"It's good to put a goal out there: Here's what could be accomplished," Donahue said. "We could produce something like half our food, and more than that if really pushed to it. It's ambitious, but it's within the realm of reasonable possibility."
Donahue, who's not even clear how he's going to balance running a farm in Gill with his teaching responsibilities in Waltham, two hours away, doesn't sweat the details, since there are ways to rent space for a caretaker or arrange his own schedule. As for imagining how the larger agricultural vision will play out, he says, "It's clear what you have to do in the next couple of years, sort of, and where we want to get in the next 50 years. Everything in between is kind of murky and unpredictable."
Donahue, whose book, "Reclaiming the Commons," describes his own work at the nonprofit Green Power Farm beginning in 1975 and developing a 25-acre community-based working farm with a sugaring operation run with the help of middle-school students, finds it "amazing" that suburban communities like Concord, Weston and Lincoln, but even towns like Greenfield, Northampton, and others have reclaimed agricultural land and town forests or established community garden space to help ensure food security in the future.
"There's a role for these educational community farms to play, but there's also a role for other family farms, and for hobby farms," said Donahue, whose 2004 book, "The Great Meadow," describes farming practices in colonial Concord. "I think in this agricultural revival, there's a whole spectrum of kinds of land ownership and management. To me it's all good, basically."
There are a few "givens" and several side benefits to the vision for a more sustainable farming future, says Donahue, who grew up in western Pennsylvania and recalls first becoming intensely interested in the landscape around the time of the first Earth Day, when he was 15.
In the first place, for New England to produce a greater share of its dairy products means turning to a more grass-based system and more economically viable alternatives than the tightly regulated commodity dairy industry that exists today.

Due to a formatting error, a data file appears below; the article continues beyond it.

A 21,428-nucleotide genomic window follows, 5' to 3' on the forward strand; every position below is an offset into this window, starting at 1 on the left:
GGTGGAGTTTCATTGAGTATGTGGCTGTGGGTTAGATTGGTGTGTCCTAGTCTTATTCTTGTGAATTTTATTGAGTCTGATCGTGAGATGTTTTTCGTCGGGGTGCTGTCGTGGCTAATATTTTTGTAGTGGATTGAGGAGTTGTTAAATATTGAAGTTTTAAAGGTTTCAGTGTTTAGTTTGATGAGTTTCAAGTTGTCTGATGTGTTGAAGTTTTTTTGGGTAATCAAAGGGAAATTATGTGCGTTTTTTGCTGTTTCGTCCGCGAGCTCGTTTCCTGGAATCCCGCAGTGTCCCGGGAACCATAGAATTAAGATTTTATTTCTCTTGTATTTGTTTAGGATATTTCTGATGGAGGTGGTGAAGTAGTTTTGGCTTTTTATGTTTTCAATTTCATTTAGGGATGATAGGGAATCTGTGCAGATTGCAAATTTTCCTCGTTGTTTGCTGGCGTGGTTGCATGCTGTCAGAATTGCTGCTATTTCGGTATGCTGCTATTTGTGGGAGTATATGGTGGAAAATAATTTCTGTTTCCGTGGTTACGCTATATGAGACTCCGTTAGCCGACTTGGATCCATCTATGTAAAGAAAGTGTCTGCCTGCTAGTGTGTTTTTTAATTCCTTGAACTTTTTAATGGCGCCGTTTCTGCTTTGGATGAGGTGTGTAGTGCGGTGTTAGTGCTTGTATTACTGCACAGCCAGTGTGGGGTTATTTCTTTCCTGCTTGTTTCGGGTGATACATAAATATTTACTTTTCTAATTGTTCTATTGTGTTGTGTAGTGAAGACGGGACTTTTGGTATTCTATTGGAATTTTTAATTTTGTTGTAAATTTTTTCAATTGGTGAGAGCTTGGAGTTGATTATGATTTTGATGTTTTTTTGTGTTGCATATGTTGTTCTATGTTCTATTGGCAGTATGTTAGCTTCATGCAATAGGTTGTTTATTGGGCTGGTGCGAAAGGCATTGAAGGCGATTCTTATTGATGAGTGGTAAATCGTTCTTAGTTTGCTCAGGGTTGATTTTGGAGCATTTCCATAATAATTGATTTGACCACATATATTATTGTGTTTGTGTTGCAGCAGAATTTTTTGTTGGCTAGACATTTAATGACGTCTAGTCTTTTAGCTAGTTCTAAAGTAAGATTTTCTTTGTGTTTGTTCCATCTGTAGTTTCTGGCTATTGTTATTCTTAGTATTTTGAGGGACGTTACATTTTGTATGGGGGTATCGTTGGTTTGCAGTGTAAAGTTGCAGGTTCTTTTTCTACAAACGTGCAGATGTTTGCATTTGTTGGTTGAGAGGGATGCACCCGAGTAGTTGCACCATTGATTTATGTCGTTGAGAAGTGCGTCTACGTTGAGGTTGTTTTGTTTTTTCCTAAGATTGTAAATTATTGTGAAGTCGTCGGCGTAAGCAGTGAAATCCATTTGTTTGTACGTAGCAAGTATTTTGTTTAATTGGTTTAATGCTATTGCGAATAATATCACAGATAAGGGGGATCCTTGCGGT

Secondly, he believes the growing demand for locally grown farm products reflects a desire for more healthful foods, and that the country has to move away from a policy of low-cost commodity foods toward subsidizing "healthier food and healthier farming I think the health industry is really going to step up to the plate here. We're paying a huge social cost for the way we're eating."
Finally, climate change, along with the rising cost of fossil fuels on which conventional farming has been largely dependent will play a role in shaping the future of New England agriculture one way or another.
"It's so imponderable, it's hard to predict," Donahue says, although the projections seem to point to a longer growing season and a longer grazing season livestock, combined with more major rain events and more pest and disease problems together with a moister climate.
There are plenty of other imponderables as well, says Donahue especially how to restore a healthy fishery that would be "another critical building block of a sustainable New England food system.
But now that Donahue's realizing a goal he and his wife have had since the 1970s setting up a farm where they can raise their kids and grow their own livestock and produce putting a lot of his "good food vision" to work may be more down to earth than ever.